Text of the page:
University of Helsinki, Helsinki 2006
Lost in Translation: Translation Mechanisms in Production of Cocksfoot Mottle Virus Proteins
Doctoral dissertation, March 2006.
The present study focuses on the translational strategies of Cocksfoot mottle virus (CfMV, genus Sobemovirus), which infects monocotyledonous plants. CfMV RNA lacks the 5'cap and the 3'poly(A) tail that ensure efficient translation of cellular messenger RNAs (mRNAs). Instead, CfMV RNA is covalently linked to a viral protein VPg (viral protein, genome-linked). This indicates that the viral untranslated regions (UTRs) must functionally compensate for the lack of the cap and poly(A) tail. We examined the efficacy of translation initiation in CfMV by comparing it to well-studied viral translational enhancers. Although insertion of the CfMV 5'UTR (CfMVe) into plant expression vectors improved gene expression in barley more than the other translational enhancers examined, studies at the RNA level showed that CfMVe alone or in combination with the CfMV 3'UTR did not provide the RNAs translational advantage. Mutation analysis revealed that translation initiation from CfMVe involved scanning. Interestingly, CfMVe also promoted translation initiation from an intercistronic position of dicistronic mRNAs in vitro. Furthermore, internal initiation occurred with similar efficacy in translation lysates that had reduced concentrations of eukaryotic initiation factor (eIF) 4E, suggesting that initiation was independent of the eIF4E. In contrast, reduced translation in the eIF4G-depleted lysates indicated that translation from internally positioned CfMVe was eIF4G-dependent.
After successful translation initiation, leaky scanning brings the ribosomes to the second open reading frame (ORF). The CfMV polyprotein is produced from this and the following overlapping ORF via programmed -1 ribosomal frameshift (-1 PRF). Two signals in the mRNA at the beginning of the overlap program approximately every fifth ribosome to slip one nucleotide backwards and continue translation in the new -1 frame. This leads to the production of C-terminally extended polyprotein, which encodes the viral RNA-dependent RNA polymerase (RdRp). The -1 PRF event in CfMV was very efficient, even though it was programmed by a simple stem-loop structure instead of a pseudoknot, which is usually required for high -1 PRF frequencies. Interestingly, regions surrounding the -1 PRF signals improved the -1 PRF frequencies. Viral protein P27 inhibited the -1 PRF event in vivo, putatively by binding to the -1 PRF site. This suggested that P27 could regulate the occurrence of -1 PRF.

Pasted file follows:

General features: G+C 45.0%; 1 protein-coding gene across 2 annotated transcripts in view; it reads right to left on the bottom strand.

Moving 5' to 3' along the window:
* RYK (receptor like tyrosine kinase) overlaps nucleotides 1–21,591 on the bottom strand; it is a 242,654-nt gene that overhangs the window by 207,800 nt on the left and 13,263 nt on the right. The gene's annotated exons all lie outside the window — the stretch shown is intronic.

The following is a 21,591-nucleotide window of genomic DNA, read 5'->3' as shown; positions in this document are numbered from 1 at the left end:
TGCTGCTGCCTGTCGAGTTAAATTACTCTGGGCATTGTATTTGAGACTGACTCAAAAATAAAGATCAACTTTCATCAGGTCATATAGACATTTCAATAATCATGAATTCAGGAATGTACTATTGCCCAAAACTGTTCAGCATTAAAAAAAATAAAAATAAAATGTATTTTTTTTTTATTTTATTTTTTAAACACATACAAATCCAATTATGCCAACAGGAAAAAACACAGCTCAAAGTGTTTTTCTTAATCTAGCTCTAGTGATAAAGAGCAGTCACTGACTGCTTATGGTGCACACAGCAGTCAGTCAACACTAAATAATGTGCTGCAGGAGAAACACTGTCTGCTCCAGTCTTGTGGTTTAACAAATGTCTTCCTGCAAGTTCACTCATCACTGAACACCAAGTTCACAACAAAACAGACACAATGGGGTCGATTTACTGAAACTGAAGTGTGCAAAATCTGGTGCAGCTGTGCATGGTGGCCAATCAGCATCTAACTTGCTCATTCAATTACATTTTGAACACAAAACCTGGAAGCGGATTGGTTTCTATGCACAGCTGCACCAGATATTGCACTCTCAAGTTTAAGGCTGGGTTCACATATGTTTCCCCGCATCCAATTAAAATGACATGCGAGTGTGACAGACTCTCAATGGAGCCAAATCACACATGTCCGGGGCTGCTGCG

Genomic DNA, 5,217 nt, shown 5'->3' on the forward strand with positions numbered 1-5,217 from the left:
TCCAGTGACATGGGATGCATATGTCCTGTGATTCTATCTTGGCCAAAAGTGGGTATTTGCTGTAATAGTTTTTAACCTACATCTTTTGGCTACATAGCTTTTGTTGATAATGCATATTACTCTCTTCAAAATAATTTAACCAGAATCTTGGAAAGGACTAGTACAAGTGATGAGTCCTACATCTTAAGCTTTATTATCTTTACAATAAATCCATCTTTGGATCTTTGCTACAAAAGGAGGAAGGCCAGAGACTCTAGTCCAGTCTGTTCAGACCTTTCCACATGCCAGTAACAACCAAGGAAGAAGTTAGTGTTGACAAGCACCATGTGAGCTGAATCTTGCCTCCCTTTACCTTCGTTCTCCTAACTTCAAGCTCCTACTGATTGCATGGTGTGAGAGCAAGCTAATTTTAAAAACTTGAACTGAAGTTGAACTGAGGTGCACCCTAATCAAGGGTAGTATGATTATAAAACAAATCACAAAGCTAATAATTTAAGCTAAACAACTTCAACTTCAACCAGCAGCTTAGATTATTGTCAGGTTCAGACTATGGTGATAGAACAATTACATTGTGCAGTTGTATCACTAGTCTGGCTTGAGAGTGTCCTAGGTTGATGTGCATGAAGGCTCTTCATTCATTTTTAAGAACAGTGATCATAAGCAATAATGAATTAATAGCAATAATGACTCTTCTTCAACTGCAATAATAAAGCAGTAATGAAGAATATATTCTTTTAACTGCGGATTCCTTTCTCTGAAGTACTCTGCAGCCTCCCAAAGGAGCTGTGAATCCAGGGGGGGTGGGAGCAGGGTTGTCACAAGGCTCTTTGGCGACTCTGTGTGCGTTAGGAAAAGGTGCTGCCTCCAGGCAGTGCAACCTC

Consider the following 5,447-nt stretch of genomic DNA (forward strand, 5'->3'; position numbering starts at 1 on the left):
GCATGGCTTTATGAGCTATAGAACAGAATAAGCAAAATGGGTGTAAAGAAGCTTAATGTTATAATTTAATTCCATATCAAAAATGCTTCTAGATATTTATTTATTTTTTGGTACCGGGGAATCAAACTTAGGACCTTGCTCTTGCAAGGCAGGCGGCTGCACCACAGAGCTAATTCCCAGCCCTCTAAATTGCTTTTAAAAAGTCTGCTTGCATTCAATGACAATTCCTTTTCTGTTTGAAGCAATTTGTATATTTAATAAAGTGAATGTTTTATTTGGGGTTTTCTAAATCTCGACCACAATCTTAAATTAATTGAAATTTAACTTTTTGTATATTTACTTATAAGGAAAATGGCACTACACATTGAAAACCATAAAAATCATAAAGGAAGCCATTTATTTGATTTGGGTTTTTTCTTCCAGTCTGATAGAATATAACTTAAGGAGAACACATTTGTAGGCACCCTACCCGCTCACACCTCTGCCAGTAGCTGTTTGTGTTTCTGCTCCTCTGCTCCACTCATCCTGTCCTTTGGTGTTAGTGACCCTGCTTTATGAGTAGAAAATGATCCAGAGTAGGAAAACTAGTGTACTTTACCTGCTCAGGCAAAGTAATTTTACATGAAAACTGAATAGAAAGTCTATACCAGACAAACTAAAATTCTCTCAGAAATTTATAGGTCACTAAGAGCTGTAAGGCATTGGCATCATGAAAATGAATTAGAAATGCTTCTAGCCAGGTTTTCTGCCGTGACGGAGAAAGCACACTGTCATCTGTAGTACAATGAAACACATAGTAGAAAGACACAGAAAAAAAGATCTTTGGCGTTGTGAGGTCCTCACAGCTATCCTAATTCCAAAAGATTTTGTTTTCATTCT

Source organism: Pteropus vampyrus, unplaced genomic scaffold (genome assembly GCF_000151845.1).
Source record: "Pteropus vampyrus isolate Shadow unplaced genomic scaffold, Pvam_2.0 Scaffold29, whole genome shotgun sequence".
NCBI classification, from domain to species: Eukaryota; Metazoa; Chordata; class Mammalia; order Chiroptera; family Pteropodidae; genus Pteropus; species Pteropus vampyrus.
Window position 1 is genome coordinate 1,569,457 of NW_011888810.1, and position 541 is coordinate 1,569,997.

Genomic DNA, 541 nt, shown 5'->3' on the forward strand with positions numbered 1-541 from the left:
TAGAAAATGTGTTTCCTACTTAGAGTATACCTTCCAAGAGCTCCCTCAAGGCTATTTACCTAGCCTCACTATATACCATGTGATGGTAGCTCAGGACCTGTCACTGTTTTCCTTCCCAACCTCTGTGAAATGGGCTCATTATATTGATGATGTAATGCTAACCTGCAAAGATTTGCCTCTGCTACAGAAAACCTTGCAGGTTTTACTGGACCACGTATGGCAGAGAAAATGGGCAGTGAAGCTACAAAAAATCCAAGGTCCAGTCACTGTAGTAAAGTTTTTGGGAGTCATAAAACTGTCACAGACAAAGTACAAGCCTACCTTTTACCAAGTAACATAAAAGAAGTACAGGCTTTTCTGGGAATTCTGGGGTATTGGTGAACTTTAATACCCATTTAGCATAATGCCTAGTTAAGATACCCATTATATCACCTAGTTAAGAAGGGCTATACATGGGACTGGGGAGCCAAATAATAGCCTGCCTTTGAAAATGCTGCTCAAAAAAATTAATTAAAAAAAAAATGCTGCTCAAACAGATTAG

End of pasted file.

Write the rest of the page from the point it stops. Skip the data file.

Initiation of viral replication requires that viral proteins are released from the polyprotein. This is catalyzed by viral serine protease, which is also encoded from the polyprotein. N-terminal amino acid sequencing of CfMV VPg revealed that the junction of the protease and VPg was cleaved between glutamate (E) and asparagine (N) residues. This suggested that the processing sites used in CfMV differ from the glutamate and serine (S) or threonine (T) sites utilized in other sobemoviruses. However, further analysis revealed that the E/S and E/T sites may be used to cleave out some of the CfMV proteins.
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© University of Helsinki 2006
Last updated 22.03.2006